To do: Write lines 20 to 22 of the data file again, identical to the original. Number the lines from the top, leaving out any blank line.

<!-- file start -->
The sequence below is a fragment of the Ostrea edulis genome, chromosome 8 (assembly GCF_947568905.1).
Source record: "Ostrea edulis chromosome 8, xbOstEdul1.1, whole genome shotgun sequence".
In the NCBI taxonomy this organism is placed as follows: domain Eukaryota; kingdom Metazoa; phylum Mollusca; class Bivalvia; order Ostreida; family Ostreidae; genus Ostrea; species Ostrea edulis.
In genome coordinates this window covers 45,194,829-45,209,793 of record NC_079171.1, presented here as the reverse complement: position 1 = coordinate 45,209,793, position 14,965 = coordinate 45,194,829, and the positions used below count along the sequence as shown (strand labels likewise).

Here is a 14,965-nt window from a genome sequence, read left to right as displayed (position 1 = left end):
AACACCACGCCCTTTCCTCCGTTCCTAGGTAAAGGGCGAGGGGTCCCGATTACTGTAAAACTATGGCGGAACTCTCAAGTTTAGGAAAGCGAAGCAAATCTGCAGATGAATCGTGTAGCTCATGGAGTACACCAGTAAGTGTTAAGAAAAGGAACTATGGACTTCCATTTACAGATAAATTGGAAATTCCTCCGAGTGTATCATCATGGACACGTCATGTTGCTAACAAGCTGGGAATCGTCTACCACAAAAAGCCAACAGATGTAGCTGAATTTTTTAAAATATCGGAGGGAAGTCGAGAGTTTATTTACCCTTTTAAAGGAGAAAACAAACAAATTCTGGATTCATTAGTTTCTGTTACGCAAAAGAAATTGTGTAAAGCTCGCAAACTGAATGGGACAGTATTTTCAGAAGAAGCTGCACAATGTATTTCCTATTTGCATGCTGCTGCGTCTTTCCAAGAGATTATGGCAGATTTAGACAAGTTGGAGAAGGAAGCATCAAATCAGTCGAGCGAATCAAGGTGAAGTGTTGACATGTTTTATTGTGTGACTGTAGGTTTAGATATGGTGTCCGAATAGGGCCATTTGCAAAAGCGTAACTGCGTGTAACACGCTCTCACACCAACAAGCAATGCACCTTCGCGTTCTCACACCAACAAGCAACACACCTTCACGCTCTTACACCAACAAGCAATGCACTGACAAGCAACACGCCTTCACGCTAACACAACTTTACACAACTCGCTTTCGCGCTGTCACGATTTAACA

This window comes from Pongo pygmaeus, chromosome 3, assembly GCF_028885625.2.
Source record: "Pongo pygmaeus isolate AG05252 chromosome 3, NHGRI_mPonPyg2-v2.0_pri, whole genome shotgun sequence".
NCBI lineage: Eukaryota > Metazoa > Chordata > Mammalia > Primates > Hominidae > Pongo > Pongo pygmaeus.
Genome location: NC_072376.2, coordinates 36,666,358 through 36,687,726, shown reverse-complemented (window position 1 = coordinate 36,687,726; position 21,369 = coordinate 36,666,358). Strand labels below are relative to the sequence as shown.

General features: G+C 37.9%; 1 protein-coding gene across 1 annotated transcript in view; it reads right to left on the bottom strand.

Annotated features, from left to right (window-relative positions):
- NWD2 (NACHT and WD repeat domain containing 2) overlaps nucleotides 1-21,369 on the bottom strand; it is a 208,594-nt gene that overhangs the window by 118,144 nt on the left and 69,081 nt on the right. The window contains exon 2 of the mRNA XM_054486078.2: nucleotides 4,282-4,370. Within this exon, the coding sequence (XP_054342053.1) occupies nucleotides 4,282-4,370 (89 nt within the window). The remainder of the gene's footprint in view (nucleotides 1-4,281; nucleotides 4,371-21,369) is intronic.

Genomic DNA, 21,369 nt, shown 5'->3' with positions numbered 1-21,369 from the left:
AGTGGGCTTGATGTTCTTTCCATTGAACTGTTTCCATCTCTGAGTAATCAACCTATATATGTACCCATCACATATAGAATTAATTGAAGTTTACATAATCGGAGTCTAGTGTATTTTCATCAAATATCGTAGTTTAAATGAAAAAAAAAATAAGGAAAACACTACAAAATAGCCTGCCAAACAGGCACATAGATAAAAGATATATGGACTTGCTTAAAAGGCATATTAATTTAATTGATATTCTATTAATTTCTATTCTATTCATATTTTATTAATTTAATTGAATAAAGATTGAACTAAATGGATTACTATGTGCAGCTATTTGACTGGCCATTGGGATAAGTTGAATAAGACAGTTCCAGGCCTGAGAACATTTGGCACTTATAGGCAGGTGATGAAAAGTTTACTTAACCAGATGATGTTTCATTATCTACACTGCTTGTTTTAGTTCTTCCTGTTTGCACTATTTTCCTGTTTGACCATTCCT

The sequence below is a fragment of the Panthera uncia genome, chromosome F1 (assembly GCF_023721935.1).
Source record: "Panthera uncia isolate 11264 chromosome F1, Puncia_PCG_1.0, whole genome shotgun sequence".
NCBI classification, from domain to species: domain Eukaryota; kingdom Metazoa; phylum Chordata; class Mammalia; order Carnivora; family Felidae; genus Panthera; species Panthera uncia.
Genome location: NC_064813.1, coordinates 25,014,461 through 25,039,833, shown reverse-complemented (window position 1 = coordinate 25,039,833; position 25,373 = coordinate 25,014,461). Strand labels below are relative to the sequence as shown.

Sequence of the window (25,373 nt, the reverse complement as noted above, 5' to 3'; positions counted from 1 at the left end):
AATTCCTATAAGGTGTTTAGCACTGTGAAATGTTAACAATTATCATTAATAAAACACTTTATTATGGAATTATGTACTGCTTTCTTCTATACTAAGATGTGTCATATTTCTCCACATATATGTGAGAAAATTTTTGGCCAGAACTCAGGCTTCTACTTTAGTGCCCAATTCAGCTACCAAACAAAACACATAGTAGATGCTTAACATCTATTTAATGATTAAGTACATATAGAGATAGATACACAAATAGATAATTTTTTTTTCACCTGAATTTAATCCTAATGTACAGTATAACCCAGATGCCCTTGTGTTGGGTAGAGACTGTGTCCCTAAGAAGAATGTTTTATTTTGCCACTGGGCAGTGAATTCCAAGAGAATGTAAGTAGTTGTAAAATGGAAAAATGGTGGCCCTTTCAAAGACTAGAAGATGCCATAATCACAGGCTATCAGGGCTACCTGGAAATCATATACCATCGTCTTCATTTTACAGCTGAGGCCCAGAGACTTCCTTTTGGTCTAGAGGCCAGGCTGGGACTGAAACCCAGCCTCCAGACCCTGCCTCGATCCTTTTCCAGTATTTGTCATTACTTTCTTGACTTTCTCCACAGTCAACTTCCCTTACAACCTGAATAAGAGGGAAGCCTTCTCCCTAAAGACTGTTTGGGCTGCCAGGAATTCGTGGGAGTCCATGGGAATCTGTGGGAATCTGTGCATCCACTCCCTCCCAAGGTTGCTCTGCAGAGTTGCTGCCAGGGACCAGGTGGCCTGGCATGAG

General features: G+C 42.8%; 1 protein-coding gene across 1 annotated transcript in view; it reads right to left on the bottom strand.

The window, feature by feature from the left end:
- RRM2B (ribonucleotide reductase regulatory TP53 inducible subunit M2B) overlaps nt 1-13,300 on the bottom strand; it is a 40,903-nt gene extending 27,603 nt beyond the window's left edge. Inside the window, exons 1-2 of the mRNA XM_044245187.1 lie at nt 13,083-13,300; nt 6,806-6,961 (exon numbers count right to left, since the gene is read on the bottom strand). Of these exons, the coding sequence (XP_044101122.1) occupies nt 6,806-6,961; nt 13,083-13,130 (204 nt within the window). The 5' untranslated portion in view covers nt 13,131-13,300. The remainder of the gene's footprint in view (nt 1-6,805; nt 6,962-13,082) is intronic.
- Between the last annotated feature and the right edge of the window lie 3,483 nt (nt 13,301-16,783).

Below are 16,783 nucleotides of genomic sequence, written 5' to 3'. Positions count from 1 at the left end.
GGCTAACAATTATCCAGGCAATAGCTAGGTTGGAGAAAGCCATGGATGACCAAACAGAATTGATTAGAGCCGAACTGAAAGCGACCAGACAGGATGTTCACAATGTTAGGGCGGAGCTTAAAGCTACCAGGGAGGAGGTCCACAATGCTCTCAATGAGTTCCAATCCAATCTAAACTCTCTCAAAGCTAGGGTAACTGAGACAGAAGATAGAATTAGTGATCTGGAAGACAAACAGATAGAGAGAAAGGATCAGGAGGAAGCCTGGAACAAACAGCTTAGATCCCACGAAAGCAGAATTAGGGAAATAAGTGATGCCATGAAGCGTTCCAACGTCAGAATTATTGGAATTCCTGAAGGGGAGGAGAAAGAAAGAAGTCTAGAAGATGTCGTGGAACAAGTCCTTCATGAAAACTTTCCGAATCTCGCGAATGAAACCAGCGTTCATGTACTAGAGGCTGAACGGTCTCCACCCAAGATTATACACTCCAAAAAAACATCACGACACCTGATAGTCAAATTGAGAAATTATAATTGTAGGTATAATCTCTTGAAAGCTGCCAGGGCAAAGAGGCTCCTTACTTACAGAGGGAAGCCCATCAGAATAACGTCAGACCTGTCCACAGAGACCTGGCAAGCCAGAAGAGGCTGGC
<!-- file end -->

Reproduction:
Sequence of the window (25,373 nt, the reverse complement as noted above, 5' to 3'; positions counted from 1 at the left end):
AATTCCTATAAGGTGTTTAGCACTGTGAAATGTTAACAATTATCATTAATAAAACACTTTATTATGGAATTATGTACTGCTTTCTTCTATACTAAGATGTGTCATATTTCTCCACATATATGTGAGAAAATTTTTGGCCAGAACTCAGGCTTCTACTTTAGTGCCCAATTCAGCTACCAAACAAAACACATAGTAGATGCTTAACATCTATTTAATGATTAAGTACATATAGAGATAGATACACAAATAGATAATTTTTTTTTCACCTGAATTTAATCCTAATGTACAGTATAACCCAGATGCCCTTGTGTTGGGTAGAGACTGTGTCCCTAAGAAGAATGTTTTATTTTGCCACTGGGCAGTGAATTCCAAGAGAATGTAAGTAGTTGTAAAATGGAAAAATGGTGGCCCTTTCAAAGACTAGAAGATGCCATAATCACAGGCTATCAGGGCTACCTGGAAATCATATACCATCGTCTTCATTTTACAGCTGAGGCCCAGAGACTTCCTTTTGGTCTAGAGGCCAGGCTGGGACTGAAACCCAGCCTCCAGACCCTGCCTCGATCCTTTTCCAGTATTTGTCATTACTTTCTTGACTTTCTCCACAGTCAACTTCCCTTACAACCTGAATAAGAGGGAAGCCTTCTCCCTAAAGACTGTTTGGGCTGCCAGGAATTCGTGGGAGTCCATGGGAATCTGTGGGAATCTGTGCATCCACTCCCTCCCAAGGTTGCTCTGCAGAGTTGCTGCCAGGGACCAGGTGGCCTGGCATGAG

General features: G+C 42.8%; 1 protein-coding gene across 1 annotated transcript in view; it reads right to left on the bottom strand.